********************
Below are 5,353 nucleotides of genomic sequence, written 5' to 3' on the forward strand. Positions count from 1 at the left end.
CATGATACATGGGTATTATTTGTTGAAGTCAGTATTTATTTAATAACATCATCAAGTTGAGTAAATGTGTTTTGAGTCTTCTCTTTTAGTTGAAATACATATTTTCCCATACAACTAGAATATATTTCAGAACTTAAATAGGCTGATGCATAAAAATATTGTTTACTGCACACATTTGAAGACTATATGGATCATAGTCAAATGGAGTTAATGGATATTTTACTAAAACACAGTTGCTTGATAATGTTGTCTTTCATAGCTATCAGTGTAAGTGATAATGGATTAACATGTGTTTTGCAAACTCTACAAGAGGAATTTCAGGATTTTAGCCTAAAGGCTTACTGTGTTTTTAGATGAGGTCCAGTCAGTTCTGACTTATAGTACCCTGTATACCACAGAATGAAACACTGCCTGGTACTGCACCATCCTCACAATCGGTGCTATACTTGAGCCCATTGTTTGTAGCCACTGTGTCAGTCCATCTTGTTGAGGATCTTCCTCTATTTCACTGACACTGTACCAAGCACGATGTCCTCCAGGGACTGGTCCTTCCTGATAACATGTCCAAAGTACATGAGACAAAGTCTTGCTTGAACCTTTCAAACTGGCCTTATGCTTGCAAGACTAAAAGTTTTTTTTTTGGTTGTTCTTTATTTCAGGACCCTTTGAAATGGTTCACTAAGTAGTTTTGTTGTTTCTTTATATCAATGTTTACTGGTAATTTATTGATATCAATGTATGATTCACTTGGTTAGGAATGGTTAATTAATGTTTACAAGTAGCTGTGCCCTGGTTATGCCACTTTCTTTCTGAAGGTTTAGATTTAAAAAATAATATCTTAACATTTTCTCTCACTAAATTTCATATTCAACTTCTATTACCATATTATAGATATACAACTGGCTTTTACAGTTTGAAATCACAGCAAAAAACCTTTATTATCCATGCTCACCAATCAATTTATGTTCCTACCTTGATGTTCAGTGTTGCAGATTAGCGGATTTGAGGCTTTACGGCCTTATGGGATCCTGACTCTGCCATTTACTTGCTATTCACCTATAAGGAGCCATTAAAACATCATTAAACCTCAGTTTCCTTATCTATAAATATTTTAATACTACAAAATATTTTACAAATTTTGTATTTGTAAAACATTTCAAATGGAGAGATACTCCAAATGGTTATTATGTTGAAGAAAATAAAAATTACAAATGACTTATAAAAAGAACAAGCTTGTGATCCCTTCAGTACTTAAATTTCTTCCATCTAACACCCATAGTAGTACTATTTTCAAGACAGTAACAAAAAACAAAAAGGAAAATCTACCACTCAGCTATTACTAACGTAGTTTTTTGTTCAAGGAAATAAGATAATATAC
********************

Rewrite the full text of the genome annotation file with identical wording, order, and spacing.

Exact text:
Below are 5,353 nucleotides of genomic sequence, written 5' to 3' on the forward strand. Positions count from 1 at the left end.
CATGATACATGGGTATTATTTGTTGAAGTCAGTATTTATTTAATAACATCATCAAGTTGAGTAAATGTGTTTTGAGTCTTCTCTTTTAGTTGAAATACATATTTTCCCATACAACTAGAATATATTTCAGAACTTAAATAGGCTGATGCATAAAAATATTGTTTACTGCACACATTTGAAGACTATATGGATCATAGTCAAATGGAGTTAATGGATATTTTACTAAAACACAGTTGCTTGATAATGTTGTCTTTCATAGCTATCAGTGTAAGTGATAATGGATTAACATGTGTTTTGCAAACTCTACAAGAGGAATTTCAGGATTTTAGCCTAAAGGCTTACTGTGTTTTTAGATGAGGTCCAGTCAGTTCTGACTTATAGTACCCTGTATACCACAGAATGAAACACTGCCTGGTACTGCACCATCCTCACAATCGGTGCTATACTTGAGCCCATTGTTTGTAGCCACTGTGTCAGTCCATCTTGTTGAGGATCTTCCTCTATTTCACTGACACTGTACCAAGCACGATGTCCTCCAGGGACTGGTCCTTCCTGATAACATGTCCAAAGTACATGAGACAAAGTCTTGCTTGAACCTTTCAAACTGGCCTTATGCTTGCAAGACTAAAAGTTTTTTTTTTGGTTGTTCTTTATTTCAGGACCCTTTGAAATGGTTCACTAAGTAGTTTTGTTGTTTCTTTATATCAATGTTTACTGGTAATTTATTGATATCAATGTATGATTCACTTGGTTAGGAATGGTTAATTAATGTTTACAAGTAGCTGTGCCCTGGTTATGCCACTTTCTTTCTGAAGGTTTAGATTTAAAAAATAATATCTTAACATTTTCTCTCACTAAATTTCATATTCAACTTCTATTACCATATTATAGATATACAACTGGCTTTTACAGTTTGAAATCACAGCAAAAAACCTTTATTATCCATGCTCACCAATCAATTTATGTTCCTACCTTGATGTTCAGTGTTGCAGATTAGCGGATTTGAGGCTTTACGGCCTTATGGGATCCTGACTCTGCCATTTACTTGCTATTCACCTATAAGGAGCCATTAAAACATCATTAAACCTCAGTTTCCTTATCTATAAATATTTTAATACTACAAAATATTTTACAAATTTTGTATTTGTAAAACATTTCAAATGGAGAGATACTCCAAATGGTTATTATGTTGAAGAAAATAAAAATTACAAATGACTTATAAAAAGAACAAGCTTGTGATCCCTTCAGTACTTAAATTTCTTCCATCTAACACCCATAGTAGTACTATTTTCAAGACAGTAACAAAAAACAAAAAGGAAAATCTACCACTCAGCTATTACTAACGTAGTTTTTTGTTCAAGGAAATAAGATAATATAC